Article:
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- Nov 26, '12 by nursel56I think it would be very rare for a provider to proceed with a physical exam of a teenage boy if the boy tells them he is uncomfortable with his mother in the room.
Since you are attaching your posts to old threads nobody has commented on in a year, and the threads aren't exactly what you experienced maybe you would get better responses if you start your own thread about your concerns.
- Nov 26, '12 by jadelpnThere is both state laws and there should be facility policy on the treatment of teenagers. Most are age based and state that a teenager can be treated without a parent in the room. They have specific rights to privacy. But all of the treatment team need to be on the same page about it. Then that gives the nurse the support to say to parent "If you would excuse us, I will come and get you in a few minutes after your son has his exam, then you can speak to the doctor". If you have the support to set boundries, set them.
If your facility has no such plan in place then do what you can to ensure privacy. Have the boy change into a gown in the bathroom. Insure that the young man is covered with a sheet so the doctor can use that to just expose what is needed away from the parent. Most parents are pretty savvy in the thought process of their teenagers will tell the nurse and the doctor the whole truth. If given the opportunity to filter the information the parent receives. And that the MD and nurse will educate the child and hopefully it will sink in better than if a parent lectures. We all want our kids to be safe and make good choices. If a parent feels that their teenager is engaging in unprotected sex, drugs, ETOH---we already know this even if we don't want to admit it, and need to rethink a parenting style that works. The goal would be to have the child be in a clinical setting and educated accordingly, not to get the scoop to fufill some ulterior motive.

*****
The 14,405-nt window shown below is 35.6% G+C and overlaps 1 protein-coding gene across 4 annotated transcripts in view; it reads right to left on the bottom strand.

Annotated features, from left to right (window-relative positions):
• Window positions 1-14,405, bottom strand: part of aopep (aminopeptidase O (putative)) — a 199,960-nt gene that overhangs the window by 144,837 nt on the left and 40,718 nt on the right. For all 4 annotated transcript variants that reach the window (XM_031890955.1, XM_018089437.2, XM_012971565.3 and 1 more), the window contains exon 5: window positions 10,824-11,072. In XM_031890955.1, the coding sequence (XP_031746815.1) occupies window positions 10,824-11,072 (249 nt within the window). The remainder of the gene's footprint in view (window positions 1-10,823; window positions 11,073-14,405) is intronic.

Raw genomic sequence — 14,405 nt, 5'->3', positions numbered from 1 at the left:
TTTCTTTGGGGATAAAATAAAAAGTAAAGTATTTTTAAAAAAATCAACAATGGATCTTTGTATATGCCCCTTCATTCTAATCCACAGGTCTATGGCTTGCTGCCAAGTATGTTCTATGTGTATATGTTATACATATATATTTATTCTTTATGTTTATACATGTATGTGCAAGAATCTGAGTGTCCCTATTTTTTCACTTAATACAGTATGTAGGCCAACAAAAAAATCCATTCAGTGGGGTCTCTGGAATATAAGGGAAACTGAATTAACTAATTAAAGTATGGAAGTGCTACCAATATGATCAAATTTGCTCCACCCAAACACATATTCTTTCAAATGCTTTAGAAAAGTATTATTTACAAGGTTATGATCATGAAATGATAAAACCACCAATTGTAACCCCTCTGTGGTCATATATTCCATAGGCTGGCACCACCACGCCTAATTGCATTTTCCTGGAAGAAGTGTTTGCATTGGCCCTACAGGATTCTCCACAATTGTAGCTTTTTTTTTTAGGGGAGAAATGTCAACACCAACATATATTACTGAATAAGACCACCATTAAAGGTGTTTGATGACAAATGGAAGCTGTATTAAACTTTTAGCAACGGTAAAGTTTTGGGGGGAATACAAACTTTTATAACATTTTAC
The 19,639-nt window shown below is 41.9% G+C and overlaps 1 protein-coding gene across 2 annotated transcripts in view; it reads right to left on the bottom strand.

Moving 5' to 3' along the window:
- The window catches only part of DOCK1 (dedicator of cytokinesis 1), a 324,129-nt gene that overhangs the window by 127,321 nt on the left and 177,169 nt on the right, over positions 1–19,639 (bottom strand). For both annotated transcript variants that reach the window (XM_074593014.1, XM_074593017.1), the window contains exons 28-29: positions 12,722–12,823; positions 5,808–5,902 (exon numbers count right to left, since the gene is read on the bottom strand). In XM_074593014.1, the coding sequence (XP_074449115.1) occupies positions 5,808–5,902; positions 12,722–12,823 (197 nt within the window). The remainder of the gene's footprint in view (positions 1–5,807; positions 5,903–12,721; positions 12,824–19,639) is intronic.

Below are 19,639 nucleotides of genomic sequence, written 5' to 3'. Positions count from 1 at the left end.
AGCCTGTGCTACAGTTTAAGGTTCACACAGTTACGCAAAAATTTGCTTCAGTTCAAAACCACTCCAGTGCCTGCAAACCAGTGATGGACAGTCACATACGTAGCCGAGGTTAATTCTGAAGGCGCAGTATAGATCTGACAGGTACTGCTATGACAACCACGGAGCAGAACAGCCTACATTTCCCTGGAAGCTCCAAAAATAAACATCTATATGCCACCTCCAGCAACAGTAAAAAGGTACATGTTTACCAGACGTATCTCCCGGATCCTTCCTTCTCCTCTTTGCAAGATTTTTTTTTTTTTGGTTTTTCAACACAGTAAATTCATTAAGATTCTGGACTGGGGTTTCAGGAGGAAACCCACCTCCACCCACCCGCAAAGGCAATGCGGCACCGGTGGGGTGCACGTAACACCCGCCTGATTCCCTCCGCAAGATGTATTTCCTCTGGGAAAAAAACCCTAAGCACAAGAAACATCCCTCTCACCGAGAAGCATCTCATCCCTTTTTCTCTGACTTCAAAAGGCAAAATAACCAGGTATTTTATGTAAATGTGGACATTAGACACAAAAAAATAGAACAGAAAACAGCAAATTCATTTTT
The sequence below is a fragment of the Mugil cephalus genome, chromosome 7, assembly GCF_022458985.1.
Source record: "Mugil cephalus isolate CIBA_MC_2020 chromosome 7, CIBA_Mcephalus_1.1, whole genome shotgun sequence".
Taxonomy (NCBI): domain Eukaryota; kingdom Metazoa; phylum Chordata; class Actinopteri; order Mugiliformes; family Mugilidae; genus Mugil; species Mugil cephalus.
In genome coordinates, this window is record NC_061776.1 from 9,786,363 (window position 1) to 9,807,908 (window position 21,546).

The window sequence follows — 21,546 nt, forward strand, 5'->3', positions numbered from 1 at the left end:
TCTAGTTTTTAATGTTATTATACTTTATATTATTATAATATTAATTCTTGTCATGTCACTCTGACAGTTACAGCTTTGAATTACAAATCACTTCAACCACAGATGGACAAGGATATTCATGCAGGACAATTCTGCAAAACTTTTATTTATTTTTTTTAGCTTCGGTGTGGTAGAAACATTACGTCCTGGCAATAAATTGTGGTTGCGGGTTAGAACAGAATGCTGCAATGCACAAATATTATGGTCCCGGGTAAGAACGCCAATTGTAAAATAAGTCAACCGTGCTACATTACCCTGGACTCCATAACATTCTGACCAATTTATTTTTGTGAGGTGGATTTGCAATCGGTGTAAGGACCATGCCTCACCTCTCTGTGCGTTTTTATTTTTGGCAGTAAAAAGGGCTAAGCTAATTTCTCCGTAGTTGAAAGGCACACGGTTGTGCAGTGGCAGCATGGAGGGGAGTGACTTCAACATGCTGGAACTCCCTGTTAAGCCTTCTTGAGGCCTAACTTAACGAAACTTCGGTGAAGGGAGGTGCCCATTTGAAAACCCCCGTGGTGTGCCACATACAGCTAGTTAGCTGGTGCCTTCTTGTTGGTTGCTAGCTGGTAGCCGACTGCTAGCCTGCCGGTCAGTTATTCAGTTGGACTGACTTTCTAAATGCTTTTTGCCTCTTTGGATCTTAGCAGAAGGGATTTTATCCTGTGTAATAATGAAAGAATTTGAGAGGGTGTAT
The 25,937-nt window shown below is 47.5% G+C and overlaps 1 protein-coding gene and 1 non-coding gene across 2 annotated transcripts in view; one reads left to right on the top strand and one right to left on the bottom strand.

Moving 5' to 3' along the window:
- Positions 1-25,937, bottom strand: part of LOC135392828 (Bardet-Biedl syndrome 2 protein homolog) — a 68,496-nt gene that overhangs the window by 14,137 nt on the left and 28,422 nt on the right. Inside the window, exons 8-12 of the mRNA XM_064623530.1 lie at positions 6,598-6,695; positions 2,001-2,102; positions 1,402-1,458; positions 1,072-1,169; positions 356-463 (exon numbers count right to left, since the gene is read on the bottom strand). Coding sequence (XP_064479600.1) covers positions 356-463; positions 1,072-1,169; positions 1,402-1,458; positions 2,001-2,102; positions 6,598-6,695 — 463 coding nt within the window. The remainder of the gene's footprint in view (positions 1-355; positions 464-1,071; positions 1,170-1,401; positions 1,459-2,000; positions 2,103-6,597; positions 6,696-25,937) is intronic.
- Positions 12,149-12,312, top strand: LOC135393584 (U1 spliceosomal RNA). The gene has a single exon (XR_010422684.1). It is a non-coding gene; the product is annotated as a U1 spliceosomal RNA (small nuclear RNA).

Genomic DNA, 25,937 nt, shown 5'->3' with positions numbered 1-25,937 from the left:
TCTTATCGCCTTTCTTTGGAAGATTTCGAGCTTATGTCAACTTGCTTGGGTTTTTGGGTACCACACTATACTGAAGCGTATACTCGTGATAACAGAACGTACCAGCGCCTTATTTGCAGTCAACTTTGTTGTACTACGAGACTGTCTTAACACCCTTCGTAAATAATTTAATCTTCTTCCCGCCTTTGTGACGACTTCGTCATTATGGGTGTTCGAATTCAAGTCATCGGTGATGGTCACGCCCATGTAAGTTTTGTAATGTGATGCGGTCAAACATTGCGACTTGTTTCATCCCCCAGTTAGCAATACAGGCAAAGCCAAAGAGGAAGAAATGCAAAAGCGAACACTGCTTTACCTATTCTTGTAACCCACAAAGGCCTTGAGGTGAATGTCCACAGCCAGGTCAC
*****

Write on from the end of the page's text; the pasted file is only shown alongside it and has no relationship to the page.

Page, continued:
As a sexual abuse survivor, it sometimes makes one hyper aware and instinctive in the thought process that sexualize a great deal of things. It is important to remember that most parent's intentions are good ones.
- Nov 26, '12 by T-Bird78I worked in an office with pediatric and adult pts, and you'd be surprised how many times the parent would stay sitting in the waiting room until I told them to come on back, or would look at me and ask if they could go back with their child. I'd always say YES because the kid doesn't know their medication history, allergies, and most kids, especially teenagers, will just say "I've been okay" when the nurse is trying to get their H&P. I can understand asking parents to step out for certain questions, to get accurate answers and info. Our office did allergy testing so I'd have the parents step out if the child/teenager was taking their shirt off and putting the ugly gown on, but for the actual procedure I'd insist on mom or dad being in the room.
I took my oldest to a pediatric dentist when he was 6 and they showed us both the office, then had me in the main waiting room with the other parents. Parents and kids are brought back to a small consultation room, where the dentist gets the H&P and explains what will happen. Parents go back to the main waiting room and kids are brought back to a different waiting room filled with games, TVs, toys, etc to relax them. Once the kid has relaxed then they're brought back for the dental exam. Parents are brought to the consultation room and updated periodically.
- Dec 10, '12 by grpmanFrom a strict legal perspective, I'd be very curious to see how it would pan out in court if hospital staff physically kept a parent from a minor during an exam without probable cause that something is wrong. I'm thinking a crafty parent, a lawyer, and a fickle adolescent could trump up something close to kidnapping.
I do see the benefits of seperating the two at certain times and for certain reasons, but I'd be darn sure that other prudent nurses and staff saw it the same way if there was a conflict with a parent. It seems like it should be more of a suggestion with obvious benefits than a law to adhere to.
- Dec 25, '12 by LVN PamThey can only be separated during visits for sexual problems and birth control. Other than that, parent must be present.